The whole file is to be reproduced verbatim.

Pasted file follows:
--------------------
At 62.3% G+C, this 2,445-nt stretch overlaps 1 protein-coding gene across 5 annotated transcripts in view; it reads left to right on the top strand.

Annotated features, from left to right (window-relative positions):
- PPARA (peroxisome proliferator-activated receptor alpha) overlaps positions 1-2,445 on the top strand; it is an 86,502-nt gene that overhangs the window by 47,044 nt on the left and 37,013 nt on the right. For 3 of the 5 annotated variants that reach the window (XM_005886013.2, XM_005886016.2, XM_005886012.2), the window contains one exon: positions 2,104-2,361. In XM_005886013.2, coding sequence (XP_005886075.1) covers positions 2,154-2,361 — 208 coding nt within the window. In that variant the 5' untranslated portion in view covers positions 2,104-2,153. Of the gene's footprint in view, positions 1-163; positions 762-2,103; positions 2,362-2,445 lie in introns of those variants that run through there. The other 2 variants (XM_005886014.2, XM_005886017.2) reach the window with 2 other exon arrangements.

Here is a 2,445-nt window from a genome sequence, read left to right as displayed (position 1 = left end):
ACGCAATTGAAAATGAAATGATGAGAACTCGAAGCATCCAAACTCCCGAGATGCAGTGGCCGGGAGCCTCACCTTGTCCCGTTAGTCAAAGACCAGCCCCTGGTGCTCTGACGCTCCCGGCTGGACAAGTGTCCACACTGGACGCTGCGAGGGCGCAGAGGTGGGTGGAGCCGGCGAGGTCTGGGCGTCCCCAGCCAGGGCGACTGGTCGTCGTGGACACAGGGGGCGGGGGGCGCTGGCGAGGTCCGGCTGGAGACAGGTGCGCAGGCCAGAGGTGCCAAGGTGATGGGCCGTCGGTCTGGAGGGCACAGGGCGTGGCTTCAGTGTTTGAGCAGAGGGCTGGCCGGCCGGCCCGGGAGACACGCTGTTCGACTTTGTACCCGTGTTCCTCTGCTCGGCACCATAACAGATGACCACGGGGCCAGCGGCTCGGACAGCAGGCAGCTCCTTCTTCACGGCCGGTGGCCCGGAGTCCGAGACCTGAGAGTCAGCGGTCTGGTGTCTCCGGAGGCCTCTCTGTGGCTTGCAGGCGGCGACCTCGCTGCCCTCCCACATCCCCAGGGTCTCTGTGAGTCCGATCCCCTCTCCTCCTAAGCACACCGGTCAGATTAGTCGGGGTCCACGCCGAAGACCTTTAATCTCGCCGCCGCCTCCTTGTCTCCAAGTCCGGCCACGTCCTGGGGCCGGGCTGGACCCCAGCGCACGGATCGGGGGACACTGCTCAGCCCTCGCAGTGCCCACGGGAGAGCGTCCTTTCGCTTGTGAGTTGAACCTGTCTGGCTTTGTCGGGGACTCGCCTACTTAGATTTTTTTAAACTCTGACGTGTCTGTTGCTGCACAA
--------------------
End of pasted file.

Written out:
At 62.3% G+C, this 2,445-nt stretch overlaps 1 protein-coding gene across 5 annotated transcripts in view; it reads left to right on the top strand.

Annotated features, from left to right (window-relative positions):
- PPARA (peroxisome proliferator-activated receptor alpha) overlaps positions 1-2,445 on the top strand; it is an 86,502-nt gene that overhangs the window by 47,044 nt on the left and 37,013 nt on the right. For 3 of the 5 annotated variants that reach the window (XM_005886013.2, XM_005886016.2, XM_005886012.2), the window contains one exon: positions 2,104-2,361. In XM_005886013.2, coding sequence (XP_005886075.1) covers positions 2,154-2,361 — 208 coding nt within the window. In that variant the 5' untranslated portion in view covers positions 2,104-2,153. Of the gene's footprint in view, positions 1-163; positions 762-2,103; positions 2,362-2,445 lie in introns of those variants that run through there. The other 2 variants (XM_005886014.2, XM_005886017.2) reach the window with 2 other exon arrangements.

Here is a 2,445-nt window from a genome sequence, read left to right as displayed (position 1 = left end):
ACGCAATTGAAAATGAAATGATGAGAACTCGAAGCATCCAAACTCCCGAGATGCAGTGGCCGGGAGCCTCACCTTGTCCCGTTAGTCAAAGACCAGCCCCTGGTGCTCTGACGCTCCCGGCTGGACAAGTGTCCACACTGGACGCTGCGAGGGCGCAGAGGTGGGTGGAGCCGGCGAGGTCTGGGCGTCCCCAGCCAGGGCGACTGGTCGTCGTGGACACAGGGGGCGGGGGGCGCTGGCGAGGTCCGGCTGGAGACAGGTGCGCAGGCCAGAGGTGCCAAGGTGATGGGCCGTCGGTCTGGAGGGCACAGGGCGTGGCTTCAGTGTTTGAGCAGAGGGCTGGCCGGCCGGCCCGGGAGACACGCTGTTCGACTTTGTACCCGTGTTCCTCTGCTCGGCACCATAACAGATGACCACGGGGCCAGCGGCTCGGACAGCAGGCAGCTCCTTCTTCACGGCCGGTGGCCCGGAGTCCGAGACCTGAGAGTCAGCGGTCTGGTGTCTCCGGAGGCCTCTCTGTGGCTTGCAGGCGGCGACCTCGCTGCCCTCCCACATCCCCAGGGTCTCTGTGAGTCCGATCCCCTCTCCTCCTAAGCACACCGGTCAGATTAGTCGGGGTCCACGCCGAAGACCTTTAATCTCGCCGCCGCCTCCTTGTCTCCAAGTCCGGCCACGTCCTGGGGCCGGGCTGGACCCCAGCGCACGGATCGGGGGACACTGCTCAGCCCTCGCAGTGCCCACGGGAGAGCGTCCTTTCGCTTGTGAGTTGAACCTGTCTGGCTTTGTCGGGGACTCGCCTACTTAGATTTTTTTAAACTCTGACGTGTCTGTTGCTGCACAA